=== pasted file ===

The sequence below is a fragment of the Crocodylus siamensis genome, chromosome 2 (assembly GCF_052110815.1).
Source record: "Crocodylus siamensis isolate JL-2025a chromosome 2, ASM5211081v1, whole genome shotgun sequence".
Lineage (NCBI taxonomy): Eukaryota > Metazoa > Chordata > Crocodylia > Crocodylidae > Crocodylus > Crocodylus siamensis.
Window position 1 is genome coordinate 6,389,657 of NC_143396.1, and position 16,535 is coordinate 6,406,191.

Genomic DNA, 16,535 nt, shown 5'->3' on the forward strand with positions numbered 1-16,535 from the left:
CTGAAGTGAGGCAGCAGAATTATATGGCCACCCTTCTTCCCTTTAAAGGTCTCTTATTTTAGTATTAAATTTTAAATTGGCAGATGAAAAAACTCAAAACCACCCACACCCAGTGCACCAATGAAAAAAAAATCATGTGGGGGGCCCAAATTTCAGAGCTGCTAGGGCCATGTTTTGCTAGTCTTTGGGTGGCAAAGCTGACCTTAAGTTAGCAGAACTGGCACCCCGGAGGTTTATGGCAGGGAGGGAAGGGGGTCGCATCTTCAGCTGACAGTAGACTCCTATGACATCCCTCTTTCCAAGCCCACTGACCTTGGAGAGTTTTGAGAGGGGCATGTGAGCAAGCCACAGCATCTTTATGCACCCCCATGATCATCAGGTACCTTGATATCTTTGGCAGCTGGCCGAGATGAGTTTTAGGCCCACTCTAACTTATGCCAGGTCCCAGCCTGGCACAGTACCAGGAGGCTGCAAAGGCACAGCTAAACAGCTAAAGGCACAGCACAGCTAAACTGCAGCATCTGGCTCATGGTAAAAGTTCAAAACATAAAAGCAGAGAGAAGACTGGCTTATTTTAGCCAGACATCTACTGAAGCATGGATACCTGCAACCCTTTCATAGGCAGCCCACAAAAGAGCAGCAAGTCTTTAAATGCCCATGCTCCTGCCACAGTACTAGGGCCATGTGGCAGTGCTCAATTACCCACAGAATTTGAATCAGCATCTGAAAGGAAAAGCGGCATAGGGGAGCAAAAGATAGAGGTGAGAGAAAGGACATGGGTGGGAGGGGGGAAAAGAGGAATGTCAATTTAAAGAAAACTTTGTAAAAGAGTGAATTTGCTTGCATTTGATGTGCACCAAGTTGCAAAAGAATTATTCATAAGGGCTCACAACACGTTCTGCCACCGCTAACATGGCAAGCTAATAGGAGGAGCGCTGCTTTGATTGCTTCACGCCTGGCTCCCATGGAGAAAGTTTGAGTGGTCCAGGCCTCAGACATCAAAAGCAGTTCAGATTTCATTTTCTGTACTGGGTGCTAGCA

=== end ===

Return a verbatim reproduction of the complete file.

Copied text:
The sequence below is a fragment of the Crocodylus siamensis genome, chromosome 2 (assembly GCF_052110815.1).
Source record: "Crocodylus siamensis isolate JL-2025a chromosome 2, ASM5211081v1, whole genome shotgun sequence".
Lineage (NCBI taxonomy): Eukaryota > Metazoa > Chordata > Crocodylia > Crocodylidae > Crocodylus > Crocodylus siamensis.
Window position 1 is genome coordinate 6,389,657 of NC_143396.1, and position 16,535 is coordinate 6,406,191.

Genomic DNA, 16,535 nt, shown 5'->3' on the forward strand with positions numbered 1-16,535 from the left:
CTGAAGTGAGGCAGCAGAATTATATGGCCACCCTTCTTCCCTTTAAAGGTCTCTTATTTTAGTATTAAATTTTAAATTGGCAGATGAAAAAACTCAAAACCACCCACACCCAGTGCACCAATGAAAAAAAAATCATGTGGGGGGCCCAAATTTCAGAGCTGCTAGGGCCATGTTTTGCTAGTCTTTGGGTGGCAAAGCTGACCTTAAGTTAGCAGAACTGGCACCCCGGAGGTTTATGGCAGGGAGGGAAGGGGGTCGCATCTTCAGCTGACAGTAGACTCCTATGACATCCCTCTTTCCAAGCCCACTGACCTTGGAGAGTTTTGAGAGGGGCATGTGAGCAAGCCACAGCATCTTTATGCACCCCCATGATCATCAGGTACCTTGATATCTTTGGCAGCTGGCCGAGATGAGTTTTAGGCCCACTCTAACTTATGCCAGGTCCCAGCCTGGCACAGTACCAGGAGGCTGCAAAGGCACAGCTAAACAGCTAAAGGCACAGCACAGCTAAACTGCAGCATCTGGCTCATGGTAAAAGTTCAAAACATAAAAGCAGAGAGAAGACTGGCTTATTTTAGCCAGACATCTACTGAAGCATGGATACCTGCAACCCTTTCATAGGCAGCCCACAAAAGAGCAGCAAGTCTTTAAATGCCCATGCTCCTGCCACAGTACTAGGGCCATGTGGCAGTGCTCAATTACCCACAGAATTTGAATCAGCATCTGAAAGGAAAAGCGGCATAGGGGAGCAAAAGATAGAGGTGAGAGAAAGGACATGGGTGGGAGGGGGGAAAAGAGGAATGTCAATTTAAAGAAAACTTTGTAAAAGAGTGAATTTGCTTGCATTTGATGTGCACCAAGTTGCAAAAGAATTATTCATAAGGGCTCACAACACGTTCTGCCACCGCTAACATGGCAAGCTAATAGGAGGAGCGCTGCTTTGATTGCTTCACGCCTGGCTCCCATGGAGAAAGTTTGAGTGGTCCAGGCCTCAGACATCAAAAGCAGTTCAGATTTCATTTTCTGTACTGGGTGCTAGCA